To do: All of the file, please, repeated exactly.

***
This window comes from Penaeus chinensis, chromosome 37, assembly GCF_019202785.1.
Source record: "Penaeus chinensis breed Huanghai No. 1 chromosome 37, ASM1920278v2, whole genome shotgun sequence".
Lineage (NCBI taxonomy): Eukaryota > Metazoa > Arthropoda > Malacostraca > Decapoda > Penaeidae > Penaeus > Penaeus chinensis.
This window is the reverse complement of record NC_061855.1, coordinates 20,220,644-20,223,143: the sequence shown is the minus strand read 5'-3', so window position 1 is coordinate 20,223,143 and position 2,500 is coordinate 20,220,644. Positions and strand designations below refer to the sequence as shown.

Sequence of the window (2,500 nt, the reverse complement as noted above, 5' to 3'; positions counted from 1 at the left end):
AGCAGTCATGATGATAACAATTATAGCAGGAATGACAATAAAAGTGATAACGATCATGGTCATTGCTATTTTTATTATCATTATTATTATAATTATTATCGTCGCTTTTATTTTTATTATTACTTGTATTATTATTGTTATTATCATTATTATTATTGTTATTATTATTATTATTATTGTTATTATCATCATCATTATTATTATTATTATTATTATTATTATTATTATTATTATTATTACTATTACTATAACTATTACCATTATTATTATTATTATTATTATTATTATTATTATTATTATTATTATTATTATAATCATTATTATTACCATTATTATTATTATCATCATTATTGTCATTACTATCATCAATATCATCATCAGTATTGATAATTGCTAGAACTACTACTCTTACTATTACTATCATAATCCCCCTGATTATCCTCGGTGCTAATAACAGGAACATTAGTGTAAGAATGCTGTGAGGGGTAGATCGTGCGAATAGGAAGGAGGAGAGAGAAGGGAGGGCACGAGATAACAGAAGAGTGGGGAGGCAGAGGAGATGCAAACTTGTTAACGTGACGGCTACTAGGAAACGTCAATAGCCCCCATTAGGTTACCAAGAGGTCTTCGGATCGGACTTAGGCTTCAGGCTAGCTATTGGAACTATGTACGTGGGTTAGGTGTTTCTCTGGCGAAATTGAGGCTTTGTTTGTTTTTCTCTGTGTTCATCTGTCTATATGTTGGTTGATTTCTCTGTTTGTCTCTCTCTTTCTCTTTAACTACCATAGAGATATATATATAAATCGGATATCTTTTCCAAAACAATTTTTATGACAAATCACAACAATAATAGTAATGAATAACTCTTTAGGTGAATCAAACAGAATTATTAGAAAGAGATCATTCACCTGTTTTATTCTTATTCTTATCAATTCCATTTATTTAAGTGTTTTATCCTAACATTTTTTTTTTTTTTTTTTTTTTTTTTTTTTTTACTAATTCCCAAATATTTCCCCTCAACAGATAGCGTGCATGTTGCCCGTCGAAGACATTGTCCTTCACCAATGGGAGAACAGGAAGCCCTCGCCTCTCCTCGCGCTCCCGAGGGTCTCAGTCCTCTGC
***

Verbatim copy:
This window comes from Penaeus chinensis, chromosome 37, assembly GCF_019202785.1.
Source record: "Penaeus chinensis breed Huanghai No. 1 chromosome 37, ASM1920278v2, whole genome shotgun sequence".
Lineage (NCBI taxonomy): Eukaryota > Metazoa > Arthropoda > Malacostraca > Decapoda > Penaeidae > Penaeus > Penaeus chinensis.
This window is the reverse complement of record NC_061855.1, coordinates 20,220,644-20,223,143: the sequence shown is the minus strand read 5'-3', so window position 1 is coordinate 20,223,143 and position 2,500 is coordinate 20,220,644. Positions and strand designations below refer to the sequence as shown.

Sequence of the window (2,500 nt, the reverse complement as noted above, 5' to 3'; positions counted from 1 at the left end):
AGCAGTCATGATGATAACAATTATAGCAGGAATGACAATAAAAGTGATAACGATCATGGTCATTGCTATTTTTATTATCATTATTATTATAATTATTATCGTCGCTTTTATTTTTATTATTACTTGTATTATTATTGTTATTATCATTATTATTATTGTTATTATTATTATTATTATTGTTATTATCATCATCATTATTATTATTATTATTATTATTATTATTATTATTATTATTATTACTATTACTATAACTATTACCATTATTATTATTATTATTATTATTATTATTATTATTATTATTATTATTATTATAATCATTATTATTACCATTATTATTATTATCATCATTATTGTCATTACTATCATCAATATCATCATCAGTATTGATAATTGCTAGAACTACTACTCTTACTATTACTATCATAATCCCCCTGATTATCCTCGGTGCTAATAACAGGAACATTAGTGTAAGAATGCTGTGAGGGGTAGATCGTGCGAATAGGAAGGAGGAGAGAGAAGGGAGGGCACGAGATAACAGAAGAGTGGGGAGGCAGAGGAGATGCAAACTTGTTAACGTGACGGCTACTAGGAAACGTCAATAGCCCCCATTAGGTTACCAAGAGGTCTTCGGATCGGACTTAGGCTTCAGGCTAGCTATTGGAACTATGTACGTGGGTTAGGTGTTTCTCTGGCGAAATTGAGGCTTTGTTTGTTTTTCTCTGTGTTCATCTGTCTATATGTTGGTTGATTTCTCTGTTTGTCTCTCTCTTTCTCTTTAACTACCATAGAGATATATATATAAATCGGATATCTTTTCCAAAACAATTTTTATGACAAATCACAACAATAATAGTAATGAATAACTCTTTAGGTGAATCAAACAGAATTATTAGAAAGAGATCATTCACCTGTTTTATTCTTATTCTTATCAATTCCATTTATTTAAGTGTTTTATCCTAACATTTTTTTTTTTTTTTTTTTTTTTTTTTTTTTTACTAATTCCCAAATATTTCCCCTCAACAGATAGCGTGCATGTTGCCCGTCGAAGACATTGTCCTTCACCAATGGGAGAACAGGAAGCCCTCGCCTCTCCTCGCGCTCCCGAGGGTCTCAGTCCTCTGC